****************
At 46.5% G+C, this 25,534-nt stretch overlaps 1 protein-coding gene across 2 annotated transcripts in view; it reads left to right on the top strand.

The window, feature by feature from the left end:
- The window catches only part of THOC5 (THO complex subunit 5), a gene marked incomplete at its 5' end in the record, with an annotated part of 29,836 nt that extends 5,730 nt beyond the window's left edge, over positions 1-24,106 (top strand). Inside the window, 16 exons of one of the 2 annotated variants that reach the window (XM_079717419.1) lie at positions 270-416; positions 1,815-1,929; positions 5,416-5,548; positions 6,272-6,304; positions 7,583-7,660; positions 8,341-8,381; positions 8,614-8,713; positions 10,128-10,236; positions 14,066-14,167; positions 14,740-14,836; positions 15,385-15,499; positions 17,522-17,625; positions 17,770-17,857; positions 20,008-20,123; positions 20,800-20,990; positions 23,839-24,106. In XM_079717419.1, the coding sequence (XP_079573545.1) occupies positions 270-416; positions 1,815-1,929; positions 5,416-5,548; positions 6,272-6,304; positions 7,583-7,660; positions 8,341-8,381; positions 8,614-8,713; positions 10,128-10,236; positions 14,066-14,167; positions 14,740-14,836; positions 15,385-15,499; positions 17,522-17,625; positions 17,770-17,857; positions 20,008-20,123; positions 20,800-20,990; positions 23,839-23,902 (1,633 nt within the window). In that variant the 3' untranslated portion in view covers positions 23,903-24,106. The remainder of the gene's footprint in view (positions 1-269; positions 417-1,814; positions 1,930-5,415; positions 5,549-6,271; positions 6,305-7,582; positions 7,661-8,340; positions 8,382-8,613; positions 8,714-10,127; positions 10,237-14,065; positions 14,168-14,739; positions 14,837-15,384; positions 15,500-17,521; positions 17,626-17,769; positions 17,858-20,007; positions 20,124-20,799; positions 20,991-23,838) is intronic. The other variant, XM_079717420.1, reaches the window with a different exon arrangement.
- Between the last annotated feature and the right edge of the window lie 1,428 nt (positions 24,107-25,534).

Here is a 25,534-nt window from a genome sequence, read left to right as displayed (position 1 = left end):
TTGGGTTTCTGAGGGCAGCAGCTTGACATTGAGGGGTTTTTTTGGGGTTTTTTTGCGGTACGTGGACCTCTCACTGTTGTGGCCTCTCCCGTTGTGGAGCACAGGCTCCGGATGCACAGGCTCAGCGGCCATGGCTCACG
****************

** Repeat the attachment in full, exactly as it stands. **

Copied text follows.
At 46.5% G+C, this 25,534-nt stretch overlaps 1 protein-coding gene across 2 annotated transcripts in view; it reads left to right on the top strand.

The window, feature by feature from the left end:
- The window catches only part of THOC5 (THO complex subunit 5), a gene marked incomplete at its 5' end in the record, with an annotated part of 29,836 nt that extends 5,730 nt beyond the window's left edge, over positions 1-24,106 (top strand). Inside the window, 16 exons of one of the 2 annotated variants that reach the window (XM_079717419.1) lie at positions 270-416; positions 1,815-1,929; positions 5,416-5,548; positions 6,272-6,304; positions 7,583-7,660; positions 8,341-8,381; positions 8,614-8,713; positions 10,128-10,236; positions 14,066-14,167; positions 14,740-14,836; positions 15,385-15,499; positions 17,522-17,625; positions 17,770-17,857; positions 20,008-20,123; positions 20,800-20,990; positions 23,839-24,106. In XM_079717419.1, the coding sequence (XP_079573545.1) occupies positions 270-416; positions 1,815-1,929; positions 5,416-5,548; positions 6,272-6,304; positions 7,583-7,660; positions 8,341-8,381; positions 8,614-8,713; positions 10,128-10,236; positions 14,066-14,167; positions 14,740-14,836; positions 15,385-15,499; positions 17,522-17,625; positions 17,770-17,857; positions 20,008-20,123; positions 20,800-20,990; positions 23,839-23,902 (1,633 nt within the window). In that variant the 3' untranslated portion in view covers positions 23,903-24,106. The remainder of the gene's footprint in view (positions 1-269; positions 417-1,814; positions 1,930-5,415; positions 5,549-6,271; positions 6,305-7,582; positions 7,661-8,340; positions 8,382-8,613; positions 8,714-10,127; positions 10,237-14,065; positions 14,168-14,739; positions 14,837-15,384; positions 15,500-17,521; positions 17,626-17,769; positions 17,858-20,007; positions 20,124-20,799; positions 20,991-23,838) is intronic. The other variant, XM_079717420.1, reaches the window with a different exon arrangement.
- Between the last annotated feature and the right edge of the window lie 1,428 nt (positions 24,107-25,534).

Here is a 25,534-nt window from a genome sequence, read left to right as displayed (position 1 = left end):
TTGGGTTTCTGAGGGCAGCAGCTTGACATTGAGGGGTTTTTTTGGGGTTTTTTTGCGGTACGTGGACCTCTCACTGTTGTGGCCTCTCCCGTTGTGGAGCACAGGCTCCGGATGCACAGGCTCAGCGGCCATGGCTCACG